Book of the Month Club Relaunch

This fall, Bookspan is relaunching its iconic Book of the Month club as an online subscription service for avid readers. Building on nearly 90 years of history, the new Book of the Month club connects users with new and exciting books selected by an outstanding panel of Judges. Book of the Month is the only online boutique, community-oriented book service that provides relief from the tedious superstore experience that most readers have to wade through to find their next book.

Joining Book of the Month is a simple and fun way to find hot new books. Each month you select and receive one of five featured titles chosen by the Judges. (Check out the current Judges here.) Then you visit the discussions forum to chat about your monthly selection.

Here are my latest reads from Book of the Month:
August: Freedom's Child by Jax Miller



(Book of the Month Judge's summary)Freedom, a bartender and a self-described "murderer, cop killer, fugitive, and drunk," pours potent drinks as customers in Painter, Oregon, spill their sins to her. What the patrons don't know is that Freedom is full of her own secrets too. For starters, the ink-stained redhead is living under a Witness Protection Program for killing her abusive, police officer husband. Now, Matthew, Freedom's sleazebag former brother-in-law, has just been released from prison and is looking to avenge his sibling's murder. To lure Freedom out of hiding, Matthew uses the toughest line of bait to tug on Freedom's hardened heartstrings: the two grown children she gave up for adoption long ago.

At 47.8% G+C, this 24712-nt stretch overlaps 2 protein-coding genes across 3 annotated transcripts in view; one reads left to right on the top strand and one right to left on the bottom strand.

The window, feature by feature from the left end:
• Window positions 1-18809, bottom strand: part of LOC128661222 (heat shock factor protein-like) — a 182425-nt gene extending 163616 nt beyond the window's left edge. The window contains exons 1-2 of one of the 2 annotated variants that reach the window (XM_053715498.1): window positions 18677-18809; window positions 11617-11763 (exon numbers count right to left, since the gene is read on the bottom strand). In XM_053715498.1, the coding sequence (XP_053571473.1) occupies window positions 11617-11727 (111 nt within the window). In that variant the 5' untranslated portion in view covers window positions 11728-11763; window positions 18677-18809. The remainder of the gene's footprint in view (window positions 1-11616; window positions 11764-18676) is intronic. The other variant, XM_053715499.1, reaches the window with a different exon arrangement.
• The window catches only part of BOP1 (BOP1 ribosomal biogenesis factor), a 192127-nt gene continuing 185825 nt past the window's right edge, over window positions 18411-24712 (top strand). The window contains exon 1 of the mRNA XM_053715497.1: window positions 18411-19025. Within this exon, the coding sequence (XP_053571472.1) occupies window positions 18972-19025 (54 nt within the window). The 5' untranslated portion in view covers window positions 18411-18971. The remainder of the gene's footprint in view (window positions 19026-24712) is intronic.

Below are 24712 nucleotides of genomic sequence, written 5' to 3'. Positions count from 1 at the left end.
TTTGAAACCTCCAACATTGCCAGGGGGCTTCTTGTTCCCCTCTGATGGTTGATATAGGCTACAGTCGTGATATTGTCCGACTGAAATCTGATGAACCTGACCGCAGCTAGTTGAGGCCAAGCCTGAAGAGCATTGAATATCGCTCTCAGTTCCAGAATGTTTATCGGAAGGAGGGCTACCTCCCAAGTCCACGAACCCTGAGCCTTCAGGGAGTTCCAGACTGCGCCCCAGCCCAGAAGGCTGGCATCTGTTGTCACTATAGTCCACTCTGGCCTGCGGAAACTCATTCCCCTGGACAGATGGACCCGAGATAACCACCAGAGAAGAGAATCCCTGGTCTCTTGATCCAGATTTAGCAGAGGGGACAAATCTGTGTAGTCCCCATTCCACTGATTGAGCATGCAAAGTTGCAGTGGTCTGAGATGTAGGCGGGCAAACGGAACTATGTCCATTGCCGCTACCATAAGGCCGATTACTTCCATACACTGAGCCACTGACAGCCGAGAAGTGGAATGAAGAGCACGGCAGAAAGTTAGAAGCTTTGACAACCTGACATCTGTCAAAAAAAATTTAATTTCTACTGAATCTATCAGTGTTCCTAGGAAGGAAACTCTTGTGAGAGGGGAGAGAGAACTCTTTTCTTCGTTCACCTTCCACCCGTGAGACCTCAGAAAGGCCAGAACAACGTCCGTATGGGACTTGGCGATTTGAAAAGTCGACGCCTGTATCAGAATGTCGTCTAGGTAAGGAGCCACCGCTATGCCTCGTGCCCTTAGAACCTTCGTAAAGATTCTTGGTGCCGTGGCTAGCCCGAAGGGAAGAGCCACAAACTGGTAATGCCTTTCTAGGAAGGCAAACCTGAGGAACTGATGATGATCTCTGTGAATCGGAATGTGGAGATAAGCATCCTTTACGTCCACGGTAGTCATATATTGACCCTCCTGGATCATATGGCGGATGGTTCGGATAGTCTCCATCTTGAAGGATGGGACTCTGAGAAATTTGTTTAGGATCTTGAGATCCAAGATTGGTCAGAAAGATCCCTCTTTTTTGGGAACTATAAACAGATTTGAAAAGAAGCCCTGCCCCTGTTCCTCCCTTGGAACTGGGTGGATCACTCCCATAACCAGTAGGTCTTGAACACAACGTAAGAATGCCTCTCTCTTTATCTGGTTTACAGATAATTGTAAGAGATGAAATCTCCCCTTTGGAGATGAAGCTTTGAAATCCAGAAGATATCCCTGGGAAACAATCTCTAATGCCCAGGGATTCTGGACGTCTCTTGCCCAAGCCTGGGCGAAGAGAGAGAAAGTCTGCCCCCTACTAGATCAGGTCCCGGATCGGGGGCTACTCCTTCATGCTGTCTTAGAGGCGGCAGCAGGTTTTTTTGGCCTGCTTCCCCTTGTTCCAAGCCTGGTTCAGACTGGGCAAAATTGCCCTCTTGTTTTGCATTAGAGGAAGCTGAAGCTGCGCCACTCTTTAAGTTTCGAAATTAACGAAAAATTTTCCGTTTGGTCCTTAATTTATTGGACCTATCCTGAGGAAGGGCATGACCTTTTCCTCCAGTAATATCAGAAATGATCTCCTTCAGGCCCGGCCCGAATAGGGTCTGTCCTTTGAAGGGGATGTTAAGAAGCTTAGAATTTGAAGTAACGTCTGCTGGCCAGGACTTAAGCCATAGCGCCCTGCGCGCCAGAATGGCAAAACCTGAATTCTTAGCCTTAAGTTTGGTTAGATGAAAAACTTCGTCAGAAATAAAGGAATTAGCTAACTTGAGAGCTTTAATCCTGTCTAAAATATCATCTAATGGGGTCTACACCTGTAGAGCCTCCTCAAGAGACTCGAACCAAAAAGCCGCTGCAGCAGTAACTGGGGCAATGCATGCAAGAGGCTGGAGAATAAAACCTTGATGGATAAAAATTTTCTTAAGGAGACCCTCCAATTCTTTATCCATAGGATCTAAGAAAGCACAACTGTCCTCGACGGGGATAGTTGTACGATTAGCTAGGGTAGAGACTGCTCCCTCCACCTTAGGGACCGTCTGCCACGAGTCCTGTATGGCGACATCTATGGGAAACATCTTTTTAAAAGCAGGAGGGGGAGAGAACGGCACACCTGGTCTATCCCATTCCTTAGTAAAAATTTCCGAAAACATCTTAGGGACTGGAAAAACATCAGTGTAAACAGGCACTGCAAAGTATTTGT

What's a woman to do? For Freedom, that means hopping on her Harley-Davidson to protect her shattered family. What's a reader to do? Sit back and enjoy a wild ride through America's rusty, neglected back roads, where loners and hitchhikers have created an informal economy with its own bizarre rites and rules. This razor-sharp journey is littered with some shady and scary characters including bad-to-the-bone bikers, an apocalyptic cult, and a 600-pound, cocaine peddling mean mama who wants to take Freedom out, for good. That we care more deeply about Freedom through each of these dizzying and dangerous encounters makes Miller's audacious first novel that much more remarkable.

September: A Marriage of Opposites by Alice Hoffman

(Book of the Month Judge's summary)In The Marriage of Opposites, the prolific author creates a colorful canvas on which she tells the fascinating story of Impressionist painter Camille Pissaro's spirited and defiant mother Rachel Pizzaro, whose love for her son helped shape the future of painting.
Growing up in a strict refugee community in St. Thomas in the early 1800s, Rachel is a difficult and willful child, a trait on display from the story's opening lines: "I always left my window open at night, despite the warnings I'd been given. I rarely did as I was told. According to my mother, this had been my response to life ever since my birth, for it took three days for me to arrive in the world." Her independence and daring ultimately results in a torrid and forbidden love affair that has long-reaching consequences for everyone in her life, most of all Camille.
St. Thomas proves a worthy playground for Hoffman's signature blend of folklore and family, intrigue and magic. She constructs an intricate world where pirates have "more than a dozen wives," parrots "speak four languages" and shells not only "reveal pearls," but also "birds as tall as men who danced for each other in the marshes." Juxtaposing this dreamscape are (literal) ghosts haunting descendants of Spanish and Portuguese Jews expelled by Queen Isabella during the Inquisition.


I am very pleased with the selections offered each month. There is a great mix of books I do and don't know about. This service would be great for any reader but I think it would be a really great gift for the upcoming holiday season. To start your subscription or to give a gift subscription, get started here.

1 comment

Carmen said...

At first, I didn't feel curious about The Marriage of Opposites, but now I would like to read it. It sounds magical and I like the history of art/artist angle.